I have talked to staff in natural resources. To be fully transparent, I will say that my wife, Sally, is an environmental scientist. She is not working in that field at the minute but used to work in natural resources. You talk to some of these people in leadership roles and they say, 'Don't worry about it. We will pay out those Coorong and lakes licences and just be done with it.' Really? That is the attitude. It is just out of control and we need to take real action.
I note that the former chief executive to the former minister Sandy Pitcher set up a working group to look at seals. It involved local people and councils. I got a phone call direct from Sandy, who said, 'No, you are not to be involved.' That was just fodder for me. Straight up, that was the next press release. I shot that in and had an excellent run. Again, it was the Sergeant Schultz approach: nothing to see here.
Mr Duluk: Nothing to know.
Mr PEDERICK: Yes, nothing to know, but then it got even better. I got an excellent leak that they were going to set up a viewing platform at Goolwa, which I used to look after because it was in my electorate of Hammond at the time. It has now been transferred to the member for Finniss's electorate. This was more fodder to me. Fancy setting up a viewing platform to view these seals causing their havoc on native birdlife and local fish populations. It was just outrageous. What it does show is that you have thought police who think they know better than everyone. They put the fishermen through a program of trialling crackers, which took far too long. It took about 18 months and it worked out that it cost about one-quarter of a million dollars a year if they instituted these crackers at $3.50 each.
The Hon. D.C. van Holst Pellekaan: AC/DC music.
Mr PEDERICK: Yes, that's it. They used AC/DC music, which is excellent music by the way, to scare off the seals. Over time, it might have attracted the seals. Be that as it may, it got down to the fact that I think only one licence holder was going to use these crackers because it just got too hard. There was too much training and it was just ridiculous.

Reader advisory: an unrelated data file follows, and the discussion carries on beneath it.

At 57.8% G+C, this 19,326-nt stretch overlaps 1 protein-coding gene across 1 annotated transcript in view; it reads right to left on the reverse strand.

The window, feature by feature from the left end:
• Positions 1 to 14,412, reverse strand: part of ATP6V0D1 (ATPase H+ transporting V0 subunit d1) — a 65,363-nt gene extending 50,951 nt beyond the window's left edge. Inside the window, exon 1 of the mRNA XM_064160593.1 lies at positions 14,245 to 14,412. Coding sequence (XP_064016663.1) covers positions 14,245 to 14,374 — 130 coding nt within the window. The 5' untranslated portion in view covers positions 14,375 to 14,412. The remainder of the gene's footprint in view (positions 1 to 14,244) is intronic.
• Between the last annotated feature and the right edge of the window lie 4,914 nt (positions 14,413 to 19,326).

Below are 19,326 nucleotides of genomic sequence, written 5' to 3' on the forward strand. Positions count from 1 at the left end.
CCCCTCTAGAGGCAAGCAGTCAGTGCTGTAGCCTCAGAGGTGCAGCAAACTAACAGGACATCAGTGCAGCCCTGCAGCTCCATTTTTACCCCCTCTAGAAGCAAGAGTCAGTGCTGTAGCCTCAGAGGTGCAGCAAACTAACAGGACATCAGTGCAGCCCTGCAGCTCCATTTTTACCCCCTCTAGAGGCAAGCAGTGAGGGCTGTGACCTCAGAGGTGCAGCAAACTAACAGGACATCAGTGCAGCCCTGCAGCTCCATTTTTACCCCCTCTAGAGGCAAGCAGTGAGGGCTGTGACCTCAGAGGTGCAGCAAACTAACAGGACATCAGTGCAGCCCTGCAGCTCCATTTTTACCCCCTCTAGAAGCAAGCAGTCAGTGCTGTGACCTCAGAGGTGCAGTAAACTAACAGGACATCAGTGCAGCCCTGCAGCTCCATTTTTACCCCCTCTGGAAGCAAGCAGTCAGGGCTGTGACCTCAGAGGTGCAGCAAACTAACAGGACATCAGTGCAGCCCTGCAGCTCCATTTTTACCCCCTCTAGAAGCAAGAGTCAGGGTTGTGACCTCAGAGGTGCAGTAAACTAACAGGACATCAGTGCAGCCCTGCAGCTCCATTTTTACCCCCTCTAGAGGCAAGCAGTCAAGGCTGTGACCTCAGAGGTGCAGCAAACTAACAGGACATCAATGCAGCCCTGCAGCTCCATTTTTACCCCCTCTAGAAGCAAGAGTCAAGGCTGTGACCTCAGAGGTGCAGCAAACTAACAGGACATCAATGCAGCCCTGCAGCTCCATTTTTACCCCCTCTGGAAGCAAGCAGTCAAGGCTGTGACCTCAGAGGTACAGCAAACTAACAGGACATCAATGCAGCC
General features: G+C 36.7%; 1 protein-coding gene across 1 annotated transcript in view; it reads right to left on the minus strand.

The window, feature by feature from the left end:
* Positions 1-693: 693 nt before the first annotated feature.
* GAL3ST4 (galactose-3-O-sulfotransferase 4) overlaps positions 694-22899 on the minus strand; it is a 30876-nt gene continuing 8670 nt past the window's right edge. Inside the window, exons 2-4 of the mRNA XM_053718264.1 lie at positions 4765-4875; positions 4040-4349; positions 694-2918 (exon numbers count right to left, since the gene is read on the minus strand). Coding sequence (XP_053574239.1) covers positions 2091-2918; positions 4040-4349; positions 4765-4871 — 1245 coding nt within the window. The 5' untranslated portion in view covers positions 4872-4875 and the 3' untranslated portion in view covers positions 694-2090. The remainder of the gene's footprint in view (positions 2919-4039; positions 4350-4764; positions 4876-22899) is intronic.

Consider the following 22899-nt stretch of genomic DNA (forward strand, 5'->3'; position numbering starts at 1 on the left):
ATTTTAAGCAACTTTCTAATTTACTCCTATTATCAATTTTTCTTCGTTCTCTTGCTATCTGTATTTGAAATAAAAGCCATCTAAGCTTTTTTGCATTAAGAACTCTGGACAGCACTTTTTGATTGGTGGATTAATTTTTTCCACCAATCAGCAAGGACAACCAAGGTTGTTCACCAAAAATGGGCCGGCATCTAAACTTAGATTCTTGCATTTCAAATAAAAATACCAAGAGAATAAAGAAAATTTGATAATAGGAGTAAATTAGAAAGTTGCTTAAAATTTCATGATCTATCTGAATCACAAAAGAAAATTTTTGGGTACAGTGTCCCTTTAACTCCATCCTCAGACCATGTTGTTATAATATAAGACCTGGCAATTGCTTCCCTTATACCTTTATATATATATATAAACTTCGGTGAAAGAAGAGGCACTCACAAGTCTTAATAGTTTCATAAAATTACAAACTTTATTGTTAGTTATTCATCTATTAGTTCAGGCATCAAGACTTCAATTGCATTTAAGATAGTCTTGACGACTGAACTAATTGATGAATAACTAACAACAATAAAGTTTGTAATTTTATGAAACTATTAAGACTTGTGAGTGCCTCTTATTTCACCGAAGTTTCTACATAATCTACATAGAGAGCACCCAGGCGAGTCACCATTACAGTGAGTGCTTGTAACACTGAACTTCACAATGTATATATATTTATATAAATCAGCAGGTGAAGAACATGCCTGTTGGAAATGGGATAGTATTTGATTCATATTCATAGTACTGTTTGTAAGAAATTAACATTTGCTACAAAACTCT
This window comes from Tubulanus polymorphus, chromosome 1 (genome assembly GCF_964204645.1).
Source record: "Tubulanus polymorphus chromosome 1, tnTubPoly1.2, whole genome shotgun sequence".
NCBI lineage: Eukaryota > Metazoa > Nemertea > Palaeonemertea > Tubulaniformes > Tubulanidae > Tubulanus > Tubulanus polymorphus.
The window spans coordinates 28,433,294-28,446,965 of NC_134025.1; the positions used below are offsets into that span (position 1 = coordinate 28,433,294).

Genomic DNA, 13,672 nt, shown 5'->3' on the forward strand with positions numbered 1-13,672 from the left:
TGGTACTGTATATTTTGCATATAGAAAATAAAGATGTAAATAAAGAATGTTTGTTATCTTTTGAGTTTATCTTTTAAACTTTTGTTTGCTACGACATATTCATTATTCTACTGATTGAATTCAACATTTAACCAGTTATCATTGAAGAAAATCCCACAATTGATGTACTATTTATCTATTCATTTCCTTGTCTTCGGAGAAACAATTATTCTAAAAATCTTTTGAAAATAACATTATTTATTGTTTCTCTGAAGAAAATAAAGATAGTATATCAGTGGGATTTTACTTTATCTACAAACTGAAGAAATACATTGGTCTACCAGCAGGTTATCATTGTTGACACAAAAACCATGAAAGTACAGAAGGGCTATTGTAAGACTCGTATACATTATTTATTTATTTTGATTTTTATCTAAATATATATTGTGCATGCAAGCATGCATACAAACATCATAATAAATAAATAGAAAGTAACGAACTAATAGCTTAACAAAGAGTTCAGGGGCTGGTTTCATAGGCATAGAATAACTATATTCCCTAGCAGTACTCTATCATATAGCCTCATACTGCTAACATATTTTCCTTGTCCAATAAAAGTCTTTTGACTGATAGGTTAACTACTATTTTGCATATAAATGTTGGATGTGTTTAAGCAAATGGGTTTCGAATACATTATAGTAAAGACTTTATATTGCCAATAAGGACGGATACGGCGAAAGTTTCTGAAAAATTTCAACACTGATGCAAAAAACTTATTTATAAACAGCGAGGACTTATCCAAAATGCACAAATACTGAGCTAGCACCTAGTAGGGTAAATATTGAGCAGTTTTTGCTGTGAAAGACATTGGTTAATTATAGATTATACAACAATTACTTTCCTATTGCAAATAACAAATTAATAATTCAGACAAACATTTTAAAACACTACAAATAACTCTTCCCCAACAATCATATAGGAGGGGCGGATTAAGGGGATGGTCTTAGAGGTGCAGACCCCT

What we need to have is real action, and we can do it. We can get the optics right. What I am talking about is a culling process as part of this procedure. I stress again that, as part of this management of overabundant species—yes, I am concentrating on seals—I know that in America they round them up and take them away to be euthanased. As I reported to the committee under questioning, it might be 30 or it might be 300. When you have stocks that 10 years ago were 100,000 and are increasing at 5½ per cent, this is not a species in decline. This is a species that is overabundant and needs management—
Mr McBride: Out of control.
Mr PEDERICK: —and, as the member for MacKillop indicates, is out of control. But we also need to take action against corellas so that we do not have people taking matters into their own hands, as we have recently seen at One Tree Hill. I note that the Coorong District Council has sent 25,000 corellas to a better place, and more councils should get on board. I think the government should take over this program so that we have a coordinated approach to little corellas across the state.
In the main, we just need to be proactive. We need to have courage and we need to be realistic. As I said to the committee, the department shoots deer. They shoot Bambi from helicopters, yet they are too timid to take an active approach to New Zealand fur seals. I seek leave to continue my remarks.
Leave granted; debate adjourned.